Bulbs light up forum on energy
Compact fluorescents top a list of revisited conservation ideas.
By JANET ZINK
Published April 11, 2007
TAMPA - Compact fluorescent light bulbs took center stage at a forum on energy conservation Tuesday hosted by U.S. Rep. Kathy Castor, D-Tampa.
Castor brought together city and county leaders to brainstorm ways to conserve energy, protect the environment and reduce dependence on foreign oil.
"There's no reason we should be going to war overseas for oil under Middle East sands," Castor said.
Discussion ranged from personal steps individuals can take to save energy to the larger collective decisions about land use and government initiatives to encourage environmentally friendly construction.
At least five speakers talked about the compact fluorescent light bulbs. One was Tampa Mayor Pam Iorio, who said she and St. Petersburg Mayor Rick Baker will tape a public service announcement recommending residents make the switch from incandescent bulbs.
Iorio said she could anticipate the likely joke: "How many mayors does it take to screw in a light bulb?"
Laughs aside, Iorio said the bulbs go a long way toward energy conservation. According to the Sierra Club, if every household in the U.S. replaced one incandescent light bulb with a compact fluorescent light bulb, it would prevent pollution equal to removing 1-million cars from the road.
Responsibility for protecting the environment falls not just with individuals, Iorio said. Local governments also need to work toward developing a mass transit system to get cars off the road. That requires focusing development in urban areas, she said.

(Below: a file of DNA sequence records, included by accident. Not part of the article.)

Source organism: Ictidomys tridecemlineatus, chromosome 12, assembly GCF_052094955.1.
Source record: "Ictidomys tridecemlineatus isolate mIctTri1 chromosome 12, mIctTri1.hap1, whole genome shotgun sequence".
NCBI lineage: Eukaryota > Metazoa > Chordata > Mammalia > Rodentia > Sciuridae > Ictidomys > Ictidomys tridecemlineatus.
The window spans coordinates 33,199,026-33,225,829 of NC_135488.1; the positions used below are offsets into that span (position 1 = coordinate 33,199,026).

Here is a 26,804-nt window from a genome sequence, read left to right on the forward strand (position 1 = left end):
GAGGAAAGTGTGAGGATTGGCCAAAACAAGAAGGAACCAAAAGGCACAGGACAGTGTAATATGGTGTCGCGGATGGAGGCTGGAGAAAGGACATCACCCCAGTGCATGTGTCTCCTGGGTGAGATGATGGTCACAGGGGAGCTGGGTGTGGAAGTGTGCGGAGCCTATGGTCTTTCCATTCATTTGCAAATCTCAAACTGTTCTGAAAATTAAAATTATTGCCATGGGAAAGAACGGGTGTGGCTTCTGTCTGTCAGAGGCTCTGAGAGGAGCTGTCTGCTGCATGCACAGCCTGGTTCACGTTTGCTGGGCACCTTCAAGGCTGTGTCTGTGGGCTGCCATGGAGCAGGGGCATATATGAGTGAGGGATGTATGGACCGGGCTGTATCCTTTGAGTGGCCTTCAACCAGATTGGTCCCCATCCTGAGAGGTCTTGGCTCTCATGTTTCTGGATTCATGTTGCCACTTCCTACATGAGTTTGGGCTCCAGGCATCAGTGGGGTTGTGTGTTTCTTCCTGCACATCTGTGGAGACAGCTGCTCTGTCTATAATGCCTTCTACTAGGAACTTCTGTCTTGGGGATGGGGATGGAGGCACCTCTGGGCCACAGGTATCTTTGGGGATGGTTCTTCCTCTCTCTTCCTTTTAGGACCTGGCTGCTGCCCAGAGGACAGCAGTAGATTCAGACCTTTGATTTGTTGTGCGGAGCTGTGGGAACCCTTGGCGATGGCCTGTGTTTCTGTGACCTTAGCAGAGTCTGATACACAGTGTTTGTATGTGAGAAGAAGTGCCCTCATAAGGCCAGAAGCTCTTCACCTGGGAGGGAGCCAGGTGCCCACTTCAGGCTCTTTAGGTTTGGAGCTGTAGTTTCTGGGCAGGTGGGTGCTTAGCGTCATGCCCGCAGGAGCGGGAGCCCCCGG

"Don't put it out where it's going to destroy the wetlands. Don't put it out where people will have longer and longer commutes," she said.
The Hillsborough County Commission is now updating its comprehensive plan.
Bob Hunter, executive director of the Hillsborough County City-County Planning Commission, said his group has recommended amendments to the plan that would direct development to urban areas.
But county commissioners rejected that idea, he said.
Hunter praised Commissioner Rose Ferlita for persuading her colleagues to at least discuss the concept at a workshop on the comprehensive plan scheduled for 1:30 p.m. today at County Center. But he urged residents to contact commissioners to voice opposition to sprawl.
"Please pay attention to what's happening," he said, pounding on the podium.
Hunter also criticized the Florida Department of Transportation for its plans to build a major highway through undeveloped land in the center of the state, and the Tampa-Hillsborough Expressway Authority's proposed beltway through rural Hillsborough County.
Those roads will simply promote sprawl, he said.
"It will not be a sustainable Florida," he said. "Is that what we want?"
Tampa City Council member Linda Saul-Sena pledged to push for local ordinances that would encourage environmentally friendly buildings in Tampa, and asked Iorio, Ferlita and fellow council member Mary Mulhern, who attended the forum, to do the same.
"Collectively, we can do this," Saul-Sena said, waving a listing of similar laws from other cities, counties and states. "It's being done all over the country."
Janet Zink can be reached at firstname.lastname@example.org or 813 226-3401.